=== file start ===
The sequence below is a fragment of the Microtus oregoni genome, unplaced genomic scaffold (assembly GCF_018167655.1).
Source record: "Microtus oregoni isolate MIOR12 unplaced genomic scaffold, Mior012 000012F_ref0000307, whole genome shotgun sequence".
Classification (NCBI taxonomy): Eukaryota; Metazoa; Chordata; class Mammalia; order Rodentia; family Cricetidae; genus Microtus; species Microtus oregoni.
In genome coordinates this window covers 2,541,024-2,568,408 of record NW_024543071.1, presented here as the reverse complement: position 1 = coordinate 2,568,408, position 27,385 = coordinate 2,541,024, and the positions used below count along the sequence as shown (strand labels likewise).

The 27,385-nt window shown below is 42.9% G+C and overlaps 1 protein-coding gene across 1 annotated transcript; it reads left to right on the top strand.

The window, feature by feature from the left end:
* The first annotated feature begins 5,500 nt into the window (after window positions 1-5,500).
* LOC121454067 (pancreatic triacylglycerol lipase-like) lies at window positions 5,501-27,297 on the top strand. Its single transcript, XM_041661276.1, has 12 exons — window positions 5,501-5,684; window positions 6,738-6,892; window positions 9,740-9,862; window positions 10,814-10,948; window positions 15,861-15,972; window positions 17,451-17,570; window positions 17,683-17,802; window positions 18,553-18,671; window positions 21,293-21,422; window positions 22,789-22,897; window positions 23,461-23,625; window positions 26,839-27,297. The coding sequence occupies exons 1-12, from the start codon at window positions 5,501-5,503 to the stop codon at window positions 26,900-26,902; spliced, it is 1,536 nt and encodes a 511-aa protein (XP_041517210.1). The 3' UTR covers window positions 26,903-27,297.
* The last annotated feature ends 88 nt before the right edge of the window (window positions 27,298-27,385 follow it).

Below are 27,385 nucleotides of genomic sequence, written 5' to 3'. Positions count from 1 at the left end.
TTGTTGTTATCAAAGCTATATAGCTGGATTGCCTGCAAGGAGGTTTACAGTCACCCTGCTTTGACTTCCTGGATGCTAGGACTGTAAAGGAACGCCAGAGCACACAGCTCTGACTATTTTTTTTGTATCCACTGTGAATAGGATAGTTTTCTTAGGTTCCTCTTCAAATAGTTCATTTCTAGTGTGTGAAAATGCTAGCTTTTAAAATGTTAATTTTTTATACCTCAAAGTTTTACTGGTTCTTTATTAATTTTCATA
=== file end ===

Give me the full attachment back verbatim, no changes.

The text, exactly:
The sequence below is a fragment of the Microtus oregoni genome, unplaced genomic scaffold (assembly GCF_018167655.1).
Source record: "Microtus oregoni isolate MIOR12 unplaced genomic scaffold, Mior012 000012F_ref0000307, whole genome shotgun sequence".
Classification (NCBI taxonomy): Eukaryota; Metazoa; Chordata; class Mammalia; order Rodentia; family Cricetidae; genus Microtus; species Microtus oregoni.
In genome coordinates this window covers 2,541,024-2,568,408 of record NW_024543071.1, presented here as the reverse complement: position 1 = coordinate 2,568,408, position 27,385 = coordinate 2,541,024, and the positions used below count along the sequence as shown (strand labels likewise).

The 27,385-nt window shown below is 42.9% G+C and overlaps 1 protein-coding gene across 1 annotated transcript; it reads left to right on the top strand.

The window, feature by feature from the left end:
* The first annotated feature begins 5,500 nt into the window (after window positions 1-5,500).
* LOC121454067 (pancreatic triacylglycerol lipase-like) lies at window positions 5,501-27,297 on the top strand. Its single transcript, XM_041661276.1, has 12 exons — window positions 5,501-5,684; window positions 6,738-6,892; window positions 9,740-9,862; window positions 10,814-10,948; window positions 15,861-15,972; window positions 17,451-17,570; window positions 17,683-17,802; window positions 18,553-18,671; window positions 21,293-21,422; window positions 22,789-22,897; window positions 23,461-23,625; window positions 26,839-27,297. The coding sequence occupies exons 1-12, from the start codon at window positions 5,501-5,503 to the stop codon at window positions 26,900-26,902; spliced, it is 1,536 nt and encodes a 511-aa protein (XP_041517210.1). The 3' UTR covers window positions 26,903-27,297.
* The last annotated feature ends 88 nt before the right edge of the window (window positions 27,298-27,385 follow it).

Below are 27,385 nucleotides of genomic sequence, written 5' to 3'. Positions count from 1 at the left end.
TTGTTGTTATCAAAGCTATATAGCTGGATTGCCTGCAAGGAGGTTTACAGTCACCCTGCTTTGACTTCCTGGATGCTAGGACTGTAAAGGAACGCCAGAGCACACAGCTCTGACTATTTTTTTTGTATCCACTGTGAATAGGATAGTTTTCTTAGGTTCCTCTTCAAATAGTTCATTTCTAGTGTGTGAAAATGCTAGCTTTTAAAATGTTAATTTTTTATACCTCAAAGTTTTACTGGTTCTTTATTAATTTTCATA